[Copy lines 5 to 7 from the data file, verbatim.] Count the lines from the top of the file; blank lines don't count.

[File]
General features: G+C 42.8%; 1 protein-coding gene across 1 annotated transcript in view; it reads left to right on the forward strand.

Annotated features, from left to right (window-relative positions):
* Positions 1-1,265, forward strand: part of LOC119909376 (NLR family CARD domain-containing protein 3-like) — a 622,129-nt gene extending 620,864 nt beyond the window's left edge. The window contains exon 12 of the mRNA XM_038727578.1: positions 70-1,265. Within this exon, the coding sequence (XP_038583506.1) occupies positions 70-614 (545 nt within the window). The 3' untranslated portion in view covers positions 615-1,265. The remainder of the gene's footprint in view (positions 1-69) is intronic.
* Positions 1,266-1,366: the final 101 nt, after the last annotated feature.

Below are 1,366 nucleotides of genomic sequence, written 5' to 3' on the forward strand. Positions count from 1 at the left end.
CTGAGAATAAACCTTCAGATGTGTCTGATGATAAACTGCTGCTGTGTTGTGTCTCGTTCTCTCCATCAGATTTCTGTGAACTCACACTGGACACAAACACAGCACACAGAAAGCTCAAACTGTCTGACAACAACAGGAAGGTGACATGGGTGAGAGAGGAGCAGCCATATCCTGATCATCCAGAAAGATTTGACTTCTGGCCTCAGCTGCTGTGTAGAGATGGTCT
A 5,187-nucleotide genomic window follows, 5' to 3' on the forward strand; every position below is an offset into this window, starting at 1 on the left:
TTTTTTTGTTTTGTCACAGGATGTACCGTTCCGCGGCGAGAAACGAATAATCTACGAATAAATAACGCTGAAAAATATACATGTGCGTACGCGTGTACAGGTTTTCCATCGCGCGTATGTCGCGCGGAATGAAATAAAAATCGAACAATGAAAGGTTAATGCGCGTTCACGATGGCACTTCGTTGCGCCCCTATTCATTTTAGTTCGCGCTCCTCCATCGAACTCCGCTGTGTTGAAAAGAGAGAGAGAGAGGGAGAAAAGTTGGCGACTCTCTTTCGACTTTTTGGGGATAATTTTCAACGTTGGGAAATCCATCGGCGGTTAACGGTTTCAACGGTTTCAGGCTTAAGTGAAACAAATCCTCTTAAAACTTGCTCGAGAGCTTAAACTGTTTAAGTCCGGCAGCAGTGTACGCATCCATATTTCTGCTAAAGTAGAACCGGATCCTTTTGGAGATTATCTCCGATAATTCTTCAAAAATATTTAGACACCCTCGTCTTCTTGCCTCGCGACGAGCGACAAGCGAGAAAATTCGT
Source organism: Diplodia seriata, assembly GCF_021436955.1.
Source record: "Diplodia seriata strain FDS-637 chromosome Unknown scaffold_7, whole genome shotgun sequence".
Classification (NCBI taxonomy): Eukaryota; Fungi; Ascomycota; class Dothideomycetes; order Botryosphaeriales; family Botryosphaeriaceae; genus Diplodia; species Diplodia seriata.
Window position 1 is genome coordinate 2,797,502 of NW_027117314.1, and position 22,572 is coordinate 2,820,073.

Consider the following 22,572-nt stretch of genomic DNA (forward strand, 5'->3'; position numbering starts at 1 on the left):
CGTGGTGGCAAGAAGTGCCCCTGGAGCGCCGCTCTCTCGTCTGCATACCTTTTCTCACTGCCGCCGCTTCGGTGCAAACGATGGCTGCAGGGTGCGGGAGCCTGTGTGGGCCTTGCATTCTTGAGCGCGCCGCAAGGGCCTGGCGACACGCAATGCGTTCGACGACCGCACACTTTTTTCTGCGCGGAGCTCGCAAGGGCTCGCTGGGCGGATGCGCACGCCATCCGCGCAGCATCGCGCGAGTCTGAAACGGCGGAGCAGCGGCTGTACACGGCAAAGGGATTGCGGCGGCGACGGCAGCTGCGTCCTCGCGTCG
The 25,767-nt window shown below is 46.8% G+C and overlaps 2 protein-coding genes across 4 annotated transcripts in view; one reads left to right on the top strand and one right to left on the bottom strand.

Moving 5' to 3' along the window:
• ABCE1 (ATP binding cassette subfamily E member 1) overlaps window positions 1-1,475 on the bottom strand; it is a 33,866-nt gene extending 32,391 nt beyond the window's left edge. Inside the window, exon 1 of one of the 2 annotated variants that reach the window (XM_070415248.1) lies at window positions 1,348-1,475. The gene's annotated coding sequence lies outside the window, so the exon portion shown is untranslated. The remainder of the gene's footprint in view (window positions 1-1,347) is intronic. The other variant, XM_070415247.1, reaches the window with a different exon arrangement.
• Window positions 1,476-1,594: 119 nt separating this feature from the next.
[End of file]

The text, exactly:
Below are 1,366 nucleotides of genomic sequence, written 5' to 3' on the forward strand. Positions count from 1 at the left end.
CTGAGAATAAACCTTCAGATGTGTCTGATGATAAACTGCTGCTGTGTTGTGTCTCGTTCTCTCCATCAGATTTCTGTGAACTCACACTGGACACAAACACAGCACACAGAAAGCTCAAACTGTCTGACAACAACAGGAAGGTGACATGGGTGAGAGAGGAGCAGCCATATCCTGATCATCCAGAAAGATTTGACTTCTGGCCTCAGCTGCTGTGTAGAGATGGTCT
A 5,187-nucleotide genomic window follows, 5' to 3' on the forward strand; every position below is an offset into this window, starting at 1 on the left: